Pivot seems to have released a slew of bikes in the past year, and the Firebird is perhaps the biggest of the lot. The 170mm enduro bike is designed for hitting the steepest, gnarliest descents, while still, just about, being pedal-able up the other side. If Bernard Kerr isn’t showing off on his DH bike, it’s likely to be the Firebird under his wings.
The Firebird XT Pro 1x is the second cheapest model in the range, sitting below multiple SRAM Eagle and Shimano XTR/Di2 models. Arguably it’s one of the choice models too, because unless you want the full 12 gears from SRAM, there are few areas of the bike we’d choose to upgrade.
The full carbon frame has bang up-to-date geometry, with a decent reach of 465mm (large), a head angle of 65 degrees and a generous 717mm standover.
It’s based around the DW link, designed by Dave Weagle — a suspension design common across Pivot’s full suspended range. The Boost width rear triangle is held by two mini-links to the front triangle, with the top one connecting to the shock’s yoke.
The dual links of the DW suspension give a very neutral feel Tom Marvin / Immediate Media
Pivot says it’s worked the linkage to provide supple square-edge hit soaking performance in the early part of the travel, along with the pedalling characteristics of its shorter travel bikes.
Pivot’s build process includes hollow core molding of the tubes, ensuring that the inside of the main tubes are smooth, reducing the risk of stress — theoretically this should give a stronger frame for the weight.
This XT model comes kitted out with largely Shimano stop and go gear. There’s an XT shifter and 11-46t cassette, mated to an XTR mech. The cranks are Race Face Aeffect, with a 30t ring.
A down tube protector comes as standard, as does 2x and Di2 compatibility Tom Marvin / Immediate Media
Shimano’s XT Trail brakes make an appearance, with their finned pads for better heat dissipation, there’s a 200mm rotor up front and 180mm at the back.
Fox supplies the suspension. The fork is a 36 Factory model with Kashima coating and 170mm travel. The rear end is controlled by a Float X2 shock, it’s factory level again, but lacks the Kashima coating.
The X2 shock easily controls the rear wheel Tom Marvin / Immediate Media
Pivot’s own Phoenix line of componentry largely completes the finishing kit, although there’s a Fox Transfer post — it’s one of our favourites, however I’d prefer the under-bar lever.
I tested the Firebird first on a flat-out, twisty track with big berms and jumps, before heading back to the top of the mountain and down the other side on a more rocky, rooty track, while being chased by a lightening storm — foot-out, flat-out was the order of the day.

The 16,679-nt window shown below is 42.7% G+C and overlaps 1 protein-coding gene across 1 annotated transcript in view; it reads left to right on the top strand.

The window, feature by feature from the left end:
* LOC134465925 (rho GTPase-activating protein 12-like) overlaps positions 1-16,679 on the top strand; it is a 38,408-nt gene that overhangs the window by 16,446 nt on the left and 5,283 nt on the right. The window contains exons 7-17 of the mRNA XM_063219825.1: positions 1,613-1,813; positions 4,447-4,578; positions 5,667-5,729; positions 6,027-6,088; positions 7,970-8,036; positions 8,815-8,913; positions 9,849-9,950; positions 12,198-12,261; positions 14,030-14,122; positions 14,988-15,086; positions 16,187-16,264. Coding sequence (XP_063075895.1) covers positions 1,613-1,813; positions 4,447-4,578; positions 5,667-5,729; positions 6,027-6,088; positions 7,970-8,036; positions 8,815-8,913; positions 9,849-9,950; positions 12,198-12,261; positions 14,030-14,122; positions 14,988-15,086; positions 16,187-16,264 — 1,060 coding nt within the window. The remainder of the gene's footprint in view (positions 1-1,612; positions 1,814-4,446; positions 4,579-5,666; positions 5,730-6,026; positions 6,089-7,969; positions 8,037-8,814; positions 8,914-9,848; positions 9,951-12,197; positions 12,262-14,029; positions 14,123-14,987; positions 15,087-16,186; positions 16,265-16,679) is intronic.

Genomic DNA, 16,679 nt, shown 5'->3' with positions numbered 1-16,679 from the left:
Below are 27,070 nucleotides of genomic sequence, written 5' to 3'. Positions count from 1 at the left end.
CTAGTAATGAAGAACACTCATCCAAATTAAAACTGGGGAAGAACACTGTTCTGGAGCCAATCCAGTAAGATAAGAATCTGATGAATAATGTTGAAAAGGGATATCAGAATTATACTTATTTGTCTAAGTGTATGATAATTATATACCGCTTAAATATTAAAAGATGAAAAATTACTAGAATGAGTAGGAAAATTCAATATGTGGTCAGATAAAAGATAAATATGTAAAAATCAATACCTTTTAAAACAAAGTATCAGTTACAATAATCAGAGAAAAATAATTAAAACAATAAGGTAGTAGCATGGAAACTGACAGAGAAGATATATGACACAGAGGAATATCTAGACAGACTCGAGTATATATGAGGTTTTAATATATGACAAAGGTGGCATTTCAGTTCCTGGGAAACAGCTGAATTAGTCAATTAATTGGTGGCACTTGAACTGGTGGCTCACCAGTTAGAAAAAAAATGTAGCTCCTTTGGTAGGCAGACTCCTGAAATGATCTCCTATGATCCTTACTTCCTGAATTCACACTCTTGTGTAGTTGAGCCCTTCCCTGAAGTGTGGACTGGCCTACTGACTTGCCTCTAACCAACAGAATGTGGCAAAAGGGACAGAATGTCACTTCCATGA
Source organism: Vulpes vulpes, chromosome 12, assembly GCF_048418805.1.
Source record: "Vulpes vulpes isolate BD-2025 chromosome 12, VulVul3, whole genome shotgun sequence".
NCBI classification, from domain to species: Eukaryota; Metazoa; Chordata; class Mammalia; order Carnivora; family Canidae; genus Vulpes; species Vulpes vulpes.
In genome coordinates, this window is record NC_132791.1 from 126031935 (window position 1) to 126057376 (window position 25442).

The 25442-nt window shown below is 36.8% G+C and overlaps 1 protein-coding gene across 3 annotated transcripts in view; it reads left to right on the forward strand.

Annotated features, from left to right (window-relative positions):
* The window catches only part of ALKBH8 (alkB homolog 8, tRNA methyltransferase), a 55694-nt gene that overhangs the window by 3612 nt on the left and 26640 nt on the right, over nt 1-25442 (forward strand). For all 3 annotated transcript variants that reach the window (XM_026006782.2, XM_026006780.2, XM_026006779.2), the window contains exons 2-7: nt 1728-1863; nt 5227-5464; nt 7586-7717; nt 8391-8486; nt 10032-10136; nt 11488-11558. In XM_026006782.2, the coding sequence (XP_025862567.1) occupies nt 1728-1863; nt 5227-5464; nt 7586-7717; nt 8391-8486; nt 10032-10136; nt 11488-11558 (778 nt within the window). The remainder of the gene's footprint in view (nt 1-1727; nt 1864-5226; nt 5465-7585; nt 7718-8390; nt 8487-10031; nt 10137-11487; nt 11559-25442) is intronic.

Plenty of support from the back end means no sinking feeling as you rail berms Matthew Allen / Immediate Media
If you’re familiar with DW linkage bikes, you’ll know that the suspension tends to be super capable in a wide range of situations, but isn’t feedback rich. It’s always working away below you, never throwing up nasty surprises, allowing you to direct the bike where you want to go.
In this case, and when matched with the long geometry of the Firebid, it’s clearly an exceptionally fast bike. Whether it was on the smooth flowy stuff or the more cut-up, rock and root infested tracks, the suspension never missed a beat.
The smooth action of the suspension means the rear wheel’s connection to the ground is rock solid, allowing the tyres to do their work well, providing decent levels of grip.
The flip side though is that it takes a bit more effort to get the bike airborne, to get it playing around. It’s not that the bike feels dead, far from it, but if you like to know exactly what the rear wheel is doing and want to pop off every root going, this isn’t the bike for you.
Is it an effective bike for going balls-out fast? Hell yes.
Thankfully, the front end can also handle the punishment the rear lets you dole out. The 36 is, rightly so, one of the most revered longer travel forks on the market. It’s well controlled on virtually any point along the trail, whether that’s keeping you propped up on steep chutes or soaking up the multiple small-amplitude hits as you skim over a root bed. Point the wheel at the end of the rock garden, let go of the brakes, and 99 percent of the time you’ll get there unscathed.
Acres of grip are available from the front end Matthew Allen / Immediate Media
It’s a similar story when looking at the wheels and tyres. The Maxxis Minion DHF/DHR WT combo is a favourite of many, and it’s easy to see why.
The large volume and aggressive tread makes the most of the traction on offer, both at the front and back. With a wide-ish rim you can run the tyres pretty soft, allowing the carcass to deform easily over trail debris, giving you that confidence.
The rest of the bike performs as you’d expect. The Transfer post is a BikeRadar favourite, the Phoenix bar and stem seems like solid kit, and the WTB saddle is comfy.
We’ve found some Shimano drivetrains can feel a bit stiff through the shifter, but I had no issues on my test rides, nor did I have any issues with the Shimano XT brakes, which were consistent throughout all my panicked braking.
The bite, power and modulation reminded me of test-winning Shimano brakes of old. Despite ragging the bike down solid 8km tracks, pretty much non-stop, I never had any issues with the brakes pumping up, or otherwise losing power or feel.
With its contemporary geometry and decent kit package, it’s certainly a bike I’d like to spend more time on. The suspension might not be for everyone, but if you’re looking for an uber-fast, super capable bike, the Firebird might well be worth a try.